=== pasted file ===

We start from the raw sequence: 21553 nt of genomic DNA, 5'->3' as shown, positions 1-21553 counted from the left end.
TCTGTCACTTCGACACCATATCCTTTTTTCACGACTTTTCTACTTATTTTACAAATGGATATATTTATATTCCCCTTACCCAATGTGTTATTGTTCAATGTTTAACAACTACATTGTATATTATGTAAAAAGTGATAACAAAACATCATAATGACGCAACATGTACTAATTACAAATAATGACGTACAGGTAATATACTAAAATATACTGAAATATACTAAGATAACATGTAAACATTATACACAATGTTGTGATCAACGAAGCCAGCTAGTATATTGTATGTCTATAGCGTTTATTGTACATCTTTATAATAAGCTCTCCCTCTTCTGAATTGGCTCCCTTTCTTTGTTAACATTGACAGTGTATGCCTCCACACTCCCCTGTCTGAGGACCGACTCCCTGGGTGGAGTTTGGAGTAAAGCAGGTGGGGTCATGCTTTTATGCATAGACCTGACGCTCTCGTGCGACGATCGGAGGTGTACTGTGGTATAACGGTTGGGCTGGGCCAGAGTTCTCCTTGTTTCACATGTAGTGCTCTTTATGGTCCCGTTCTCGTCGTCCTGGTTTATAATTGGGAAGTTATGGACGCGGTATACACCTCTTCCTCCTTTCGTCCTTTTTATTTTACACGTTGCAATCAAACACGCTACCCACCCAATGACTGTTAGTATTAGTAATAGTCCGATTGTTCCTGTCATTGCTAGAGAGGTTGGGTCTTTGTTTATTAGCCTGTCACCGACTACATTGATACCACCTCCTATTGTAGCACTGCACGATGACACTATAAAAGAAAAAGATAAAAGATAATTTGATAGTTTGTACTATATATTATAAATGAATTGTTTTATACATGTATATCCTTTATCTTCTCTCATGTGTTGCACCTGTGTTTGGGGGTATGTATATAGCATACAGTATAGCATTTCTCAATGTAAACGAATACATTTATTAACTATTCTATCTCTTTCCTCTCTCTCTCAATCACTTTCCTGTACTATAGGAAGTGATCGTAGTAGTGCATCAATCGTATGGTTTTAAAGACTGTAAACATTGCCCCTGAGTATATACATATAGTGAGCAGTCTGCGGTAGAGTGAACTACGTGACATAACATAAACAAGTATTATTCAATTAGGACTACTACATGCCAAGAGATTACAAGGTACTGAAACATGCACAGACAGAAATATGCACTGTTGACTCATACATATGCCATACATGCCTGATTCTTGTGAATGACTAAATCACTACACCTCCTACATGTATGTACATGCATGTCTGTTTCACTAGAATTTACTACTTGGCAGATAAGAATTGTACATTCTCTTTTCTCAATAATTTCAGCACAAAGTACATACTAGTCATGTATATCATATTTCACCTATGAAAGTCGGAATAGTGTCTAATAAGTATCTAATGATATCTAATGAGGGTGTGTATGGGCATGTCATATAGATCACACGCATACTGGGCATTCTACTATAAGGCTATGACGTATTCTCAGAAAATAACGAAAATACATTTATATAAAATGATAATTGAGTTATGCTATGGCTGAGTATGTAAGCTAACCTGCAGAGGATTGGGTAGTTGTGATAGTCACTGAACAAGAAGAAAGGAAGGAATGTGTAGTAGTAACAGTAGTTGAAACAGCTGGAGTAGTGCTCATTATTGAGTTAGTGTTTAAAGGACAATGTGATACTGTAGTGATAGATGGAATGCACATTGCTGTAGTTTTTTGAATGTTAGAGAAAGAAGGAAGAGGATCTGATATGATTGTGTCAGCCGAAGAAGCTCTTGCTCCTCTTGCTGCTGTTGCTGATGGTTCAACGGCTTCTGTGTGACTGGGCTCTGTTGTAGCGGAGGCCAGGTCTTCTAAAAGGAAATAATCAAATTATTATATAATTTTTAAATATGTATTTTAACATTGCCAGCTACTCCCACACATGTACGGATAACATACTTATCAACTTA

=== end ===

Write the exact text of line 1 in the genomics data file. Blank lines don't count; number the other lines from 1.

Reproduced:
We start from the raw sequence: 21553 nt of genomic DNA, 5'->3' as shown, positions 1-21553 counted from the left end.